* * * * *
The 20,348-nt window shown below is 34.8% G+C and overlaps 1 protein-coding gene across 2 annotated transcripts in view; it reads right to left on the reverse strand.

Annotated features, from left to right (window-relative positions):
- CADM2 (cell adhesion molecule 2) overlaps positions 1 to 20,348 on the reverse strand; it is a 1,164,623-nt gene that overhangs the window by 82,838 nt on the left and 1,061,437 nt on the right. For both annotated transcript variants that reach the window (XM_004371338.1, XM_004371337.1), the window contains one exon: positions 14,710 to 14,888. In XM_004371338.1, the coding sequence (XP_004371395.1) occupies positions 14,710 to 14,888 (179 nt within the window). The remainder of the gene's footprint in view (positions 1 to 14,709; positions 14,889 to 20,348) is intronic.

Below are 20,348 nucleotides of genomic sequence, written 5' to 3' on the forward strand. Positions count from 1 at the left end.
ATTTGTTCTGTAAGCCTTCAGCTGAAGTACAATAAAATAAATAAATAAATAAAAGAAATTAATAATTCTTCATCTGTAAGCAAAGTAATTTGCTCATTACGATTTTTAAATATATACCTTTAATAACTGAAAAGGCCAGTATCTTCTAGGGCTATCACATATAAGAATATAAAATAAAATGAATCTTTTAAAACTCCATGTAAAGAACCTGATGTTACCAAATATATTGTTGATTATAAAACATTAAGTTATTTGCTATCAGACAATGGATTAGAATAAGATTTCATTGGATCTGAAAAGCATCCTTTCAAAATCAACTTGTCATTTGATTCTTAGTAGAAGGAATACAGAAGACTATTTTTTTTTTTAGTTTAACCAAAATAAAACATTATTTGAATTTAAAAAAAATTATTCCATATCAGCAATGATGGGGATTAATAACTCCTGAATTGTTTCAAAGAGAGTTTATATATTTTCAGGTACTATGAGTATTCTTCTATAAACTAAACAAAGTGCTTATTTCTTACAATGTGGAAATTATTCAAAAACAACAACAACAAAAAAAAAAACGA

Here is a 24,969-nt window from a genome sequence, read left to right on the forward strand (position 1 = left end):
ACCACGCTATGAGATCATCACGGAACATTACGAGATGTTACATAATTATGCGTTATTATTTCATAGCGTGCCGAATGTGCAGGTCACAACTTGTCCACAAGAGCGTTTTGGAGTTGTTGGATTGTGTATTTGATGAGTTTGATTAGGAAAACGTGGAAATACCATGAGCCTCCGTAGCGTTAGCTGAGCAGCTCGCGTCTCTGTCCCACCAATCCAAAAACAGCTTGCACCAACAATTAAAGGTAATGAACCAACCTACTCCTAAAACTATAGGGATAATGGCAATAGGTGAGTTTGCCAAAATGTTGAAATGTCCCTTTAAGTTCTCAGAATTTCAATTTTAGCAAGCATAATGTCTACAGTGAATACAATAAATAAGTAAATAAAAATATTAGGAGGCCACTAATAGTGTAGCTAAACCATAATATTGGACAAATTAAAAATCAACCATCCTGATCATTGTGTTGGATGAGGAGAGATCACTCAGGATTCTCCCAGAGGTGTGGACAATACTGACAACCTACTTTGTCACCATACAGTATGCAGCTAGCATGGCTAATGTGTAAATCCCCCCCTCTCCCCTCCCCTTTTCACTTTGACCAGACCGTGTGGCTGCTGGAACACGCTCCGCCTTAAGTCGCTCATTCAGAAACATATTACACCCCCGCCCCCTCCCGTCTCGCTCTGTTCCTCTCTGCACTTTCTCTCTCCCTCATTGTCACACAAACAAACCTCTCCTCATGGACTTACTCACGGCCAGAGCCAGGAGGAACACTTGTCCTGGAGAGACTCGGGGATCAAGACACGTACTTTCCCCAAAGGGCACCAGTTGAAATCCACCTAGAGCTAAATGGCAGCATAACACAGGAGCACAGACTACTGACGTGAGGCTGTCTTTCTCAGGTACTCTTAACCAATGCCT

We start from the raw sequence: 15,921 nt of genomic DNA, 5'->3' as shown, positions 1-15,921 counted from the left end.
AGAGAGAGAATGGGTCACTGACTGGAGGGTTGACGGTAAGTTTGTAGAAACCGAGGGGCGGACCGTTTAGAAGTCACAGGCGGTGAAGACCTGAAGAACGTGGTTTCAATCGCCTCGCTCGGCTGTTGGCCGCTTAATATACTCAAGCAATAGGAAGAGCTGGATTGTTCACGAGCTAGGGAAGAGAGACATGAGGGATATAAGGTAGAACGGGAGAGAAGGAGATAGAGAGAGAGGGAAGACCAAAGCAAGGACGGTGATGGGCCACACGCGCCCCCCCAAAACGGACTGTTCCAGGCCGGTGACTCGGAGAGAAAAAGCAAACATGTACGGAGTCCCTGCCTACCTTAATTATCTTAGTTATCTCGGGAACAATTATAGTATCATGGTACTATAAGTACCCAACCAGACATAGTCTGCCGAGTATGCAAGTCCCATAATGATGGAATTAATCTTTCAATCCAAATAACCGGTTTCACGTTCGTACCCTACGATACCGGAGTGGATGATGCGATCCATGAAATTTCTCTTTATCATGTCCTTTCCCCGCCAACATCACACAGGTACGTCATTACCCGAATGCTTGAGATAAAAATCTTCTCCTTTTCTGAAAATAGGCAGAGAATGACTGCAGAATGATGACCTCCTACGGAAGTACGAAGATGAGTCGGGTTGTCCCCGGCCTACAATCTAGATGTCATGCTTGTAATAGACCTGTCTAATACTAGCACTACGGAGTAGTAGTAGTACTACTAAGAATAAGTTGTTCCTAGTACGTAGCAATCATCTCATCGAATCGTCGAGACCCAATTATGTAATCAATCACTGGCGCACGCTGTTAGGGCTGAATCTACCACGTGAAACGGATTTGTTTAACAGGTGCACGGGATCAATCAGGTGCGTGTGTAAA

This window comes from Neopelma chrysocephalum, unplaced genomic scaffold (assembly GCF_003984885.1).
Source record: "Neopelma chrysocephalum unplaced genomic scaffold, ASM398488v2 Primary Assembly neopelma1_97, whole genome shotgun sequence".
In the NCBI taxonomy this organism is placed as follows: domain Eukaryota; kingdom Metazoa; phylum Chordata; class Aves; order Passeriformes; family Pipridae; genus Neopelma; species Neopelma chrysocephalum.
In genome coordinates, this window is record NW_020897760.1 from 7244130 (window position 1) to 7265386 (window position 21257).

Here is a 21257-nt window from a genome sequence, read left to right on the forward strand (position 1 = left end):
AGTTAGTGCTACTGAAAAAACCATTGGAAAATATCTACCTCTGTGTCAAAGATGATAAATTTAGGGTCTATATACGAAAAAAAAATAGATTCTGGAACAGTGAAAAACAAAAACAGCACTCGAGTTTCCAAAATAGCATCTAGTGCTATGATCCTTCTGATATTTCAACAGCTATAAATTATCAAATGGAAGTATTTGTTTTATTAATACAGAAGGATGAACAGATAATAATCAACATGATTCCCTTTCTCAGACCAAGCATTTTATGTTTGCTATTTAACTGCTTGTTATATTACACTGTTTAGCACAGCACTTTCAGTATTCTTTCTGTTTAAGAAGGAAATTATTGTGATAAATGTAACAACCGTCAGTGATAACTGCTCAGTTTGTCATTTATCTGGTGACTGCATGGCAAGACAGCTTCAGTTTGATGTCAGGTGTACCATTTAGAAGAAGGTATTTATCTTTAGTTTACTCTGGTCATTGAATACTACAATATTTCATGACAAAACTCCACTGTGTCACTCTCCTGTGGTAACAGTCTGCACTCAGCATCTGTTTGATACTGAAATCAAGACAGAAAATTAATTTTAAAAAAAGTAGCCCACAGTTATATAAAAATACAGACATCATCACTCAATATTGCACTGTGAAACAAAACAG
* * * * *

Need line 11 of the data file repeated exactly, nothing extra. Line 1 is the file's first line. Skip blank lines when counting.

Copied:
Source record: "Neopelma chrysocephalum unplaced genomic scaffold, ASM398488v2 Primary Assembly neopelma1_97, whole genome shotgun sequence".